My new camera has a nice zoom function, and I took a picture of one of the typical landscapes found near my small farm town outside Modesto. In the first, one can see the orchards and farmlands, and the barest hint that mountains may lie in the distance. Although the Sierra Nevada is a dramatic and very high mountain range, it rises gently from the west and reaches the crest some 40-50 miles away. With the zoom, in the second picture, the mountains become an obvious presence (this would be "east"). With the highest digital and optical zoom settings, the third picture reveals features of the mountains (through the heat waves). And with that, there was a shock. I didn't know the mountains I was looking at! I used to know the name and elevation of every mountain within sight of my various homes through the years, but I'm gonna need binoculars and a map to figure these peaks out.

I'm not the only one with this problem; an issue arose a few weeks ago about whether Half Dome and the peaks around Yosemite Valley could be seen from the valley floor. They can, but I doubt that one person in a hundred in our valley knows this....

Friday, March 13, 2009

Is the Kid Right or What?

And I'm talking about Jeffrey, not Danae. I'd reproduce the comic but would probably be in copyright trouble for it. Wiley Miller ooften hits the nail on the head in the science-political world.

I seriously remember as a kid playing with the hose in mom's rose garden and getting absolutely captivated by the patterns of evolution and deposition in the garden soil. And I have quickly established who the best potential geology majors are by watching how they get trapped in lab by stream tables!

Wednesday, March 11, 2009

And The Old World Passed Away... The Geologic History of the Colorado Plateau

Hunting for words. It is sometimes hard to avoid using biblical metaphors when describing certain elements in the story of the earth. Whatever else you may feel about it, there is no doubt that much of the imagery can evoke powerful emotions: apocalypse, Armageddon, rivers flowing red with blood, a rain of fire and brimstone...God's judgement upon the transgressors.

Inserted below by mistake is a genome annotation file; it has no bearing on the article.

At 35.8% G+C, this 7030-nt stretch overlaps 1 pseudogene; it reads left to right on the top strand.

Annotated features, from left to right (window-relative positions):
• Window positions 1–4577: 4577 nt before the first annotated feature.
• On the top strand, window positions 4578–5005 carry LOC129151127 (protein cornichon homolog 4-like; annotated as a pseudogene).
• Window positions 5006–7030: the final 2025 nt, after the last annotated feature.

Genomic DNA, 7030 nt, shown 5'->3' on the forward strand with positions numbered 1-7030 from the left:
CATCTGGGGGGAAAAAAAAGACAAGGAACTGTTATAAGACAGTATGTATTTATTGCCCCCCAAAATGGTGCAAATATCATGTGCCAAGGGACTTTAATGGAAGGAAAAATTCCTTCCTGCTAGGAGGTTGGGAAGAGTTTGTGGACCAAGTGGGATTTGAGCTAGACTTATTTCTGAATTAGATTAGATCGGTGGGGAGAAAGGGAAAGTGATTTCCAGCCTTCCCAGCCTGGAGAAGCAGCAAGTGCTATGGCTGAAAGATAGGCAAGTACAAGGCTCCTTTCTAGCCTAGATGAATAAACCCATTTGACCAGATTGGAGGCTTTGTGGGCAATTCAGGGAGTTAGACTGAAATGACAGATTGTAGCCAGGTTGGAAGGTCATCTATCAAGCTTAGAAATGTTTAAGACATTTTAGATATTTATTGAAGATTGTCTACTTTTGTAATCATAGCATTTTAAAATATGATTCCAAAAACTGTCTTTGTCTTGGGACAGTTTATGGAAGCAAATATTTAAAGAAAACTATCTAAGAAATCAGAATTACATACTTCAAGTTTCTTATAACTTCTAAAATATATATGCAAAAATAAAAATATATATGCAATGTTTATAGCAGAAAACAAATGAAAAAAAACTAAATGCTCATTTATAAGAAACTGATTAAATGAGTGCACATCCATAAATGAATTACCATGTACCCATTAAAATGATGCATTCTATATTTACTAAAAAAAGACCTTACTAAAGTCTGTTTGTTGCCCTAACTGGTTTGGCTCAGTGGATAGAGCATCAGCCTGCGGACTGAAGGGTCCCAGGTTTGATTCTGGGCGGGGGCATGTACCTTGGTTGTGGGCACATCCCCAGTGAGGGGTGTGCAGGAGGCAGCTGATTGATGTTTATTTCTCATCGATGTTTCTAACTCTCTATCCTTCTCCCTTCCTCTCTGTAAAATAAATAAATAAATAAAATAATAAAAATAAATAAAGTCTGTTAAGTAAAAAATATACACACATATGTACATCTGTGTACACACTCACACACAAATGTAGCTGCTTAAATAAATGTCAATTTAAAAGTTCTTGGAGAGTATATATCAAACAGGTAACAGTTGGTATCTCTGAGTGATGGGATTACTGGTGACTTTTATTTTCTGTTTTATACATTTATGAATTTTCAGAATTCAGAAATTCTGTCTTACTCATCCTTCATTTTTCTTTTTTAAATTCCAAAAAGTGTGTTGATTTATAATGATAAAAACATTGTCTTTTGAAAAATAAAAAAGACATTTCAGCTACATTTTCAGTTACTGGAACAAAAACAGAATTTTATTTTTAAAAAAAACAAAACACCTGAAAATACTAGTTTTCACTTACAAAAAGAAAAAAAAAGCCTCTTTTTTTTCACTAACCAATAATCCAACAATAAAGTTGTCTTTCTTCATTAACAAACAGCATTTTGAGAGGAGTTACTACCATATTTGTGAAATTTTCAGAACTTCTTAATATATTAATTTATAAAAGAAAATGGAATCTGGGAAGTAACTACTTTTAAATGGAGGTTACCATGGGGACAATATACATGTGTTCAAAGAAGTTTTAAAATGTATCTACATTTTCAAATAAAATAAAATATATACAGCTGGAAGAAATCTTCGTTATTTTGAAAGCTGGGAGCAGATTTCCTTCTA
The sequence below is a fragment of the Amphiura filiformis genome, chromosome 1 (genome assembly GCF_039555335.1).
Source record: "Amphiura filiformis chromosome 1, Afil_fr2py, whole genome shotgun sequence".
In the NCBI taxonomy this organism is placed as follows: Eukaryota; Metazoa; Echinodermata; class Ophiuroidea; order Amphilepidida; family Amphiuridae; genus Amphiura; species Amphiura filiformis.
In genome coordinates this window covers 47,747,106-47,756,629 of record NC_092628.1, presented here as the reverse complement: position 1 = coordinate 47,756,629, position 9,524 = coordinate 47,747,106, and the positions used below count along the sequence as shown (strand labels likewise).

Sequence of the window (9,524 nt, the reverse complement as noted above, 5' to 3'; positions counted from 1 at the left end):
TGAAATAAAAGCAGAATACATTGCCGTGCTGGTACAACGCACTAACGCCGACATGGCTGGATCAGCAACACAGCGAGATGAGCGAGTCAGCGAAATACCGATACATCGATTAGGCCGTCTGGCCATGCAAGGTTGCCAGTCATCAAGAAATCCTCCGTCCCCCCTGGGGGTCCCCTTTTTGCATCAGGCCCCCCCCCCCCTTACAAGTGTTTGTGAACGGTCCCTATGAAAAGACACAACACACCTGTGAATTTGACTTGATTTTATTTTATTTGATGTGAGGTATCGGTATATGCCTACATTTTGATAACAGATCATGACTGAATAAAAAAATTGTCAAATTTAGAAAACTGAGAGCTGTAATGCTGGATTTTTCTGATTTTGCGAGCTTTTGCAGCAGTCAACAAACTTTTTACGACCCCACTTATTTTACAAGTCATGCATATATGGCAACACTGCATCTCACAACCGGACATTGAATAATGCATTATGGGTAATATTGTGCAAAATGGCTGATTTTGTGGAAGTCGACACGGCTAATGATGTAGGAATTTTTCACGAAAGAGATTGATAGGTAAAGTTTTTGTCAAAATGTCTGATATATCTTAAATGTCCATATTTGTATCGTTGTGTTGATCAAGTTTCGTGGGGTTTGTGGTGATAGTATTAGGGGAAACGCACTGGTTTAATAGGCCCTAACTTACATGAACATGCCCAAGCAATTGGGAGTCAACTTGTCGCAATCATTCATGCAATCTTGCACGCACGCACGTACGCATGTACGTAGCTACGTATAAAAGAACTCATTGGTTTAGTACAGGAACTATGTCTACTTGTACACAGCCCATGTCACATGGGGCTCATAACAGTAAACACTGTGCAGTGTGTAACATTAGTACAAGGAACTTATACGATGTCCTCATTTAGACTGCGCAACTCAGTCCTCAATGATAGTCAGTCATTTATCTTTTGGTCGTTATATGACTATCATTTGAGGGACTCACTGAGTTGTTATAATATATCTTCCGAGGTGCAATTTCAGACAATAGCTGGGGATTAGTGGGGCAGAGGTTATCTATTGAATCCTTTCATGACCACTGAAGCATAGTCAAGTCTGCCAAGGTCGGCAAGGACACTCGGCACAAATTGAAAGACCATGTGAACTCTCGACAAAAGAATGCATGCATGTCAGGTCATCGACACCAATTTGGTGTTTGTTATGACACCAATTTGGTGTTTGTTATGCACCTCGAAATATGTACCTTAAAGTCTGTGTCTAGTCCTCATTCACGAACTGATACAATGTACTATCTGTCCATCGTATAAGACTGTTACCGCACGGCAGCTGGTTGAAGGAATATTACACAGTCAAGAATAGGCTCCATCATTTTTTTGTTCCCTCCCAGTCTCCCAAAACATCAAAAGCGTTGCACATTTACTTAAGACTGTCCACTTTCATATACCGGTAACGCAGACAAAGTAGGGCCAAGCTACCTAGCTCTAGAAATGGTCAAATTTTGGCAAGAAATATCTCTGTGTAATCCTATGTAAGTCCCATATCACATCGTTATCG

Is the word catastrophe enough? Disaster? Yes, maybe disaster. In the original Greek, it means "bad star", presumably referring to the bad omens seen in astronomical phenomena like comets and meteor storms. Yes, maybe disaster is the word I am looking for. And a passage from Revelations 21:1 seems strangely appropriate: "And I saw a new heaven and a new earth: for the first heaven and the first earth were passed away; and there was no more sea."

I've been working on (well, off and on) a geological exploration through the Colorado Plateau region. I had no idea it would go on for so long, and with so many entries (since July, with 48 posts so far; if you are a glutton for punishment you can start catching up with the story here). Sometimes you just start out and then find your subject matter is just so rich, and the Colorado Plateau is certainly rich. In my last post a few weeks ago, we had reached the end of the Cretaceous Period, right about 65 million years ago. And I hinted that everything would change. On the Colorado Plateau, everything changed in a huge way. And thus my search (above) for the right words, the right imagery.

Disaster. For many, the world did end at the close of the Cretaceous. Anywhere from half to two-thirds of the species of animals and plants of the world disappeared forever. The dinosaurs were the most familiar victims, but there were many others, including plants, plankton, marine invertebrates, large sea-going reptiles, and a number of mammals. Many of the survivors were freshwater vertebrates with low food needs (crocodiles and the like), or who could hibernate (mammals), which suggests a nearly instantaneous event that lasted just a few years (although, it should be noted, this is a contested view; some argue it lasted thousands or hundreds of thousands of years). The cause? A giant asteroid (the"bad star")? A lot of researchers think so; a great deal of evidence exists for this hypothesis. Massive volcanism? Certainly a lot of lava poured from the ground in India right about this time (the Deccan Traps). Changes of sea level? The arguments continue, but something happened, something profound.

Another huge change took place in the plateau that makes the biblical passage from Revelations particularly resonant: the seas left the region for the final time. In fact, the entire region began to rise and massive mountains formed around the margins. Ultimately the plateau may have been uplifted as much as three miles. And erosion began. Not just a little, but a vast quarrying of nearly two billion years of sediments. Thousands of cubic miles of rock and sand simply washed away. Given the high elevation of the region today, the massive destruction of rock is destined to continue for millions of years, and eventually all that will remain will be a low plain eroded into the most ancient continental rocks. In other words, we are fortunate to be living in the times we have, where we can see, understand (in our limited way), and appreciate the history of this fascinating region. It is humbling in a way to consider that all the special places of the plateau country, the Grand Canyon, Zion, Arches, Canyonlands, Capitol Reef, all of these places are ultimately temporary.

At the end of the Cretaceous Period, the old world did pass away, but a new world emerged from the ashes. There was a new landscape, one of lakes, mountains and plateaus. And there were a great many new animals inhabiting the ecosytem, totally new creatures that had taken advantage of the disappearance of the giant reptiles. It was the Cenozoic Era.

The story continues! The picture today is the Comb Ridge Monocline, a huge rip in the earth's crust that formed during the Laramide Orogeny early in the Cenozoic Era.